Have you ever wondered how some people always get what they want and get away with everything? I certainly did. It appears that some simple mind tricks are all you need. Here are five psychological tricks to get what you want backed up by science.

1. Being a copy cat

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Sometimes all you need to do to get what you want is to subtly copy the other persons mannerisms, posture and facial expressions. Then you can get them to copy you without realising it. At New York University researchers found that when one person copies the other the communication was better, and the two people liked each other more. This phenomenon is called the 'chameleon effect'.

2. The 'door-in-the-face' technique

If you want a favour of someone, first ask for a way bigger favour. When the other person refuses, he or she will feel guilty. And therefore they are more likely to agree to a second, more reasonable request in comparison to a big one you asked for first. They will feel better about the situation if they agree to the second request.

3. Use any argument

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According to research, the outcome in 60% of situations will be positive if you use the word 'because' It doesn't matter what follows this key word because it sounds very reasonable itself. That is why we are inclined to agree with opponents more often.

4. Use more nouns

If you use a noun in stead of a verb you assign a certain person to a group, which is good, as people are group-animals. In a study in the journal Social Cognition that was done on this subject, a survey was done. One of two questions was asked. The question was either: 'how important is it for you to be a voter in tomorrows election?' or 'how important is it to you to vote in tomorrows election?'. In the first question the focus is on the noun. In the second question the focus is on the verb. And guess what? When the noun 'voter' was used, more people actually voted the next day.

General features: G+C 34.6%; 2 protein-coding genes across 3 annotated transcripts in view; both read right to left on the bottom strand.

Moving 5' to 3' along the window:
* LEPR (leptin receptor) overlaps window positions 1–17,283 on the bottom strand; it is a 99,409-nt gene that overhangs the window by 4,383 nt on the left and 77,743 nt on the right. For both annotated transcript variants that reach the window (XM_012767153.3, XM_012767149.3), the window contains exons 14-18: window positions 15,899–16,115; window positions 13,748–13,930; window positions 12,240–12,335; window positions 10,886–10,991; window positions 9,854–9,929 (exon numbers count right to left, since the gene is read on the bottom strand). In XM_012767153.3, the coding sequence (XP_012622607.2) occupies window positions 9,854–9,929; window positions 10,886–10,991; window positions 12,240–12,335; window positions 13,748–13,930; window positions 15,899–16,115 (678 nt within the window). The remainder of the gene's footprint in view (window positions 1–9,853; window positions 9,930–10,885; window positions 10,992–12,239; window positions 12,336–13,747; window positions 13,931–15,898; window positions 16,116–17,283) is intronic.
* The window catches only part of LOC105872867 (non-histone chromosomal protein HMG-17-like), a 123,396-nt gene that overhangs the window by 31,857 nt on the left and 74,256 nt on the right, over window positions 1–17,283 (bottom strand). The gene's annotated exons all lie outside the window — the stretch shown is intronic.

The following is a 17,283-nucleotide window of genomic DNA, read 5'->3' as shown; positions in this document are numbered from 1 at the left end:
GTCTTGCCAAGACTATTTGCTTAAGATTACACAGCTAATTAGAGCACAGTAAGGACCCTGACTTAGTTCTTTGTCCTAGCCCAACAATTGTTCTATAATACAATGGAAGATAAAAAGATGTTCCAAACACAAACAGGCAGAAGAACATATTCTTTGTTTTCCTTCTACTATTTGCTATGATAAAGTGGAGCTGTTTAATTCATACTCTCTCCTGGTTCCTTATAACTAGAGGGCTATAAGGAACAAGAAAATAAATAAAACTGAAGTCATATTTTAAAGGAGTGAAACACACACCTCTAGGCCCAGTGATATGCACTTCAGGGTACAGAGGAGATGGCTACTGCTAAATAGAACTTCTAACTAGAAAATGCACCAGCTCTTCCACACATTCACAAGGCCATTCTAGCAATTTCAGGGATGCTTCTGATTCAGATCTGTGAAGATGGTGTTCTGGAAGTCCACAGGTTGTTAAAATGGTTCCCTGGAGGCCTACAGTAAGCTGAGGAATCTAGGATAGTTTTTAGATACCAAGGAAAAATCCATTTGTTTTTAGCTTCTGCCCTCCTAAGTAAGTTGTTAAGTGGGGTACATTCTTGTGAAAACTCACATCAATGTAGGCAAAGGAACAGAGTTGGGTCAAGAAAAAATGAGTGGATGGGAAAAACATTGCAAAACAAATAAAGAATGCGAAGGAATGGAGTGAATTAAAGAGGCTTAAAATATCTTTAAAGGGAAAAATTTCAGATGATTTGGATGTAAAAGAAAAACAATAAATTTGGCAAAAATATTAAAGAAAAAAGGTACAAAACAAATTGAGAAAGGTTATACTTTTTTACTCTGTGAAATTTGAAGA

5. Change one's opinion by focusing on common ground

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According to cognitive scientists we need to focus on the common motive. One study looking at parents that did not want to vaccinatie their children because of the fear of autism, found that if they simply showed them the facts: that there is no link between the two, the parents would not listen. However, if they focussed on the goal of protecting the children from harmful diseases without mentioning autism, they were more likely to vaccinate their children.

Will you try any of these techniques the next time you want to change someones mind?

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Sources: https://www.youtube.com/watch?v=HdF8AbH-Ubw